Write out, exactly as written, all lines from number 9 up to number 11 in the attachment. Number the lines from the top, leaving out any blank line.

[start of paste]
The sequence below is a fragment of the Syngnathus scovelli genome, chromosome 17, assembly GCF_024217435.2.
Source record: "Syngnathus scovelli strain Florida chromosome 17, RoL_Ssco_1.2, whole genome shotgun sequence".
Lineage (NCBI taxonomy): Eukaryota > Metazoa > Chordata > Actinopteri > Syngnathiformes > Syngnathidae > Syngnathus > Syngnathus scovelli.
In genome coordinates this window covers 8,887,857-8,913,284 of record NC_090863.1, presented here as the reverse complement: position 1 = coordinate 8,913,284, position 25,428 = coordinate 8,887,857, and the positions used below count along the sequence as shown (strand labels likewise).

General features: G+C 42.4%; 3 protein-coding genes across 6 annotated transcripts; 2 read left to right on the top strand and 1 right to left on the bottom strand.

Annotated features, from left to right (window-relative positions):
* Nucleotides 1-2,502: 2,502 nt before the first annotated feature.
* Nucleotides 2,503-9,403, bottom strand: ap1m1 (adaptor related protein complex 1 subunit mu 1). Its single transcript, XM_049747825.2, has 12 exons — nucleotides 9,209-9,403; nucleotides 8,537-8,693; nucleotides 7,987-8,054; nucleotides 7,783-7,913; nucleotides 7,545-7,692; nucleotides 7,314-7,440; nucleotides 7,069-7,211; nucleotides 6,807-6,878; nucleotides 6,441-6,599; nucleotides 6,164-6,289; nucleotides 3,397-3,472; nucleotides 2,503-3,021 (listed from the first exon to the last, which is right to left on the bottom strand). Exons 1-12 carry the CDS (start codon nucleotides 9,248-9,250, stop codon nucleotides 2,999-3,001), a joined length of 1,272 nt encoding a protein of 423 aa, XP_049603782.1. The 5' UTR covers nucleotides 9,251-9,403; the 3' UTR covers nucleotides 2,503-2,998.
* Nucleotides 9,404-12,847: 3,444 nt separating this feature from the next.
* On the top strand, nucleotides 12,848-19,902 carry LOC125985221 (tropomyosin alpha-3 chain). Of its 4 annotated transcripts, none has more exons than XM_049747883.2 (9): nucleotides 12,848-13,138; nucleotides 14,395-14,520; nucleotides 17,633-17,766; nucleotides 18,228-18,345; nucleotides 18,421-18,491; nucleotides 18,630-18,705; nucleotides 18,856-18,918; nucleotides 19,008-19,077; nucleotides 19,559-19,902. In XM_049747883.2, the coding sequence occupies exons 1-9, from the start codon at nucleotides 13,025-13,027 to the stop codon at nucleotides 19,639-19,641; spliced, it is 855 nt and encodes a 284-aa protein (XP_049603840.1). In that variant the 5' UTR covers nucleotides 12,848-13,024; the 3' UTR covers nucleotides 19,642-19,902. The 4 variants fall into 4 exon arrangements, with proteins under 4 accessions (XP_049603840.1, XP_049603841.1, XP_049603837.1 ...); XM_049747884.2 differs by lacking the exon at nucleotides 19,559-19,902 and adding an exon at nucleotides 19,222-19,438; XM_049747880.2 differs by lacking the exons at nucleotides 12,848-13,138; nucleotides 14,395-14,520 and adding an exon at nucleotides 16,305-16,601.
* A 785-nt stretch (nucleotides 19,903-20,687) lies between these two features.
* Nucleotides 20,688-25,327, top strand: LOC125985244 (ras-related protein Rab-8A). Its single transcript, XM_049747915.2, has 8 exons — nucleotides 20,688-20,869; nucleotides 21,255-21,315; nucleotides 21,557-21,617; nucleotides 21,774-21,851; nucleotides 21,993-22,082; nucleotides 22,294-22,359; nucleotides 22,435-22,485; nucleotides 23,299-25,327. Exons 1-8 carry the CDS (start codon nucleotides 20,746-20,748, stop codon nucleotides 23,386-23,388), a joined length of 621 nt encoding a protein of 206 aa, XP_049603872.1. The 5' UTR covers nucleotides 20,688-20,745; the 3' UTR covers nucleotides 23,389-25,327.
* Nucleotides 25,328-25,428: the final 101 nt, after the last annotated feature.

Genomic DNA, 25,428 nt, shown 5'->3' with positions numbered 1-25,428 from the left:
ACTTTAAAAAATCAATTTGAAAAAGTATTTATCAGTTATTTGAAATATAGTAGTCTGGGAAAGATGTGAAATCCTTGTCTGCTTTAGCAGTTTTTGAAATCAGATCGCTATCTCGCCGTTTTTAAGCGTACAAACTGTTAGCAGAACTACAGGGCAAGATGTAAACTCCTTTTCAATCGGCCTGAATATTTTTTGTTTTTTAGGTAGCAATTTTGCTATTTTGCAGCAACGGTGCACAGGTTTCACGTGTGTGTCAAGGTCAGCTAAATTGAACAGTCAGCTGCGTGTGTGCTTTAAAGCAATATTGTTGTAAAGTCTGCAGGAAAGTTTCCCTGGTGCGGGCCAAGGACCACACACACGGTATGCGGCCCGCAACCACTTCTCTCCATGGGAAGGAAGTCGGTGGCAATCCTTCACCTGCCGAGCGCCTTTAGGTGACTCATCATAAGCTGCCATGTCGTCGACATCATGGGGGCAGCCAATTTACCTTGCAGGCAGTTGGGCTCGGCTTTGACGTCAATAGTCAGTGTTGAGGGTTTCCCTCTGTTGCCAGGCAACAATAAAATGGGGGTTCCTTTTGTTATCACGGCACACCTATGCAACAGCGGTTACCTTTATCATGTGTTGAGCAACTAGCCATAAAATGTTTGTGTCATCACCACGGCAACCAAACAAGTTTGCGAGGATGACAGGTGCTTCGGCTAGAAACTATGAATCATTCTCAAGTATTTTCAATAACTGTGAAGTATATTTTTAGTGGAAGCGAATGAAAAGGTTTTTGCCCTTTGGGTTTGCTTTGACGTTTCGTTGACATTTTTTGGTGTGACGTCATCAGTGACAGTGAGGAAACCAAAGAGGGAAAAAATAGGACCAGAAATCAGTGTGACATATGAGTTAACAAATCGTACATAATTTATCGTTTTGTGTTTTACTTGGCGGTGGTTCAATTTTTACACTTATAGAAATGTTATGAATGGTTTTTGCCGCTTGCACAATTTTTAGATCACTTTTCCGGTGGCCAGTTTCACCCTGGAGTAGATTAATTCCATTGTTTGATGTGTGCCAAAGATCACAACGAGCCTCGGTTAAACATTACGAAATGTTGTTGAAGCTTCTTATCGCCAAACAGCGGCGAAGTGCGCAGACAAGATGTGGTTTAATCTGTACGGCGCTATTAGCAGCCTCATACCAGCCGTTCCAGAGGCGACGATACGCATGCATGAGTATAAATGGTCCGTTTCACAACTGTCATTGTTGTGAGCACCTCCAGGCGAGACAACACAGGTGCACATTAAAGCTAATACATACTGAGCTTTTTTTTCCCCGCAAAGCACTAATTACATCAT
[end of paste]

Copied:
* Nucleotides 9,404-12,847: 3,444 nt separating this feature from the next.
* On the top strand, nucleotides 12,848-19,902 carry LOC125985221 (tropomyosin alpha-3 chain). Of its 4 annotated transcripts, none has more exons than XM_049747883.2 (9): nucleotides 12,848-13,138; nucleotides 14,395-14,520; nucleotides 17,633-17,766; nucleotides 18,228-18,345; nucleotides 18,421-18,491; nucleotides 18,630-18,705; nucleotides 18,856-18,918; nucleotides 19,008-19,077; nucleotides 19,559-19,902. In XM_049747883.2, the coding sequence occupies exons 1-9, from the start codon at nucleotides 13,025-13,027 to the stop codon at nucleotides 19,639-19,641; spliced, it is 855 nt and encodes a 284-aa protein (XP_049603840.1). In that variant the 5' UTR covers nucleotides 12,848-13,024; the 3' UTR covers nucleotides 19,642-19,902. The 4 variants fall into 4 exon arrangements, with proteins under 4 accessions (XP_049603840.1, XP_049603841.1, XP_049603837.1 ...); XM_049747884.2 differs by lacking the exon at nucleotides 19,559-19,902 and adding an exon at nucleotides 19,222-19,438; XM_049747880.2 differs by lacking the exons at nucleotides 12,848-13,138; nucleotides 14,395-14,520 and adding an exon at nucleotides 16,305-16,601.
* A 785-nt stretch (nucleotides 19,903-20,687) lies between these two features.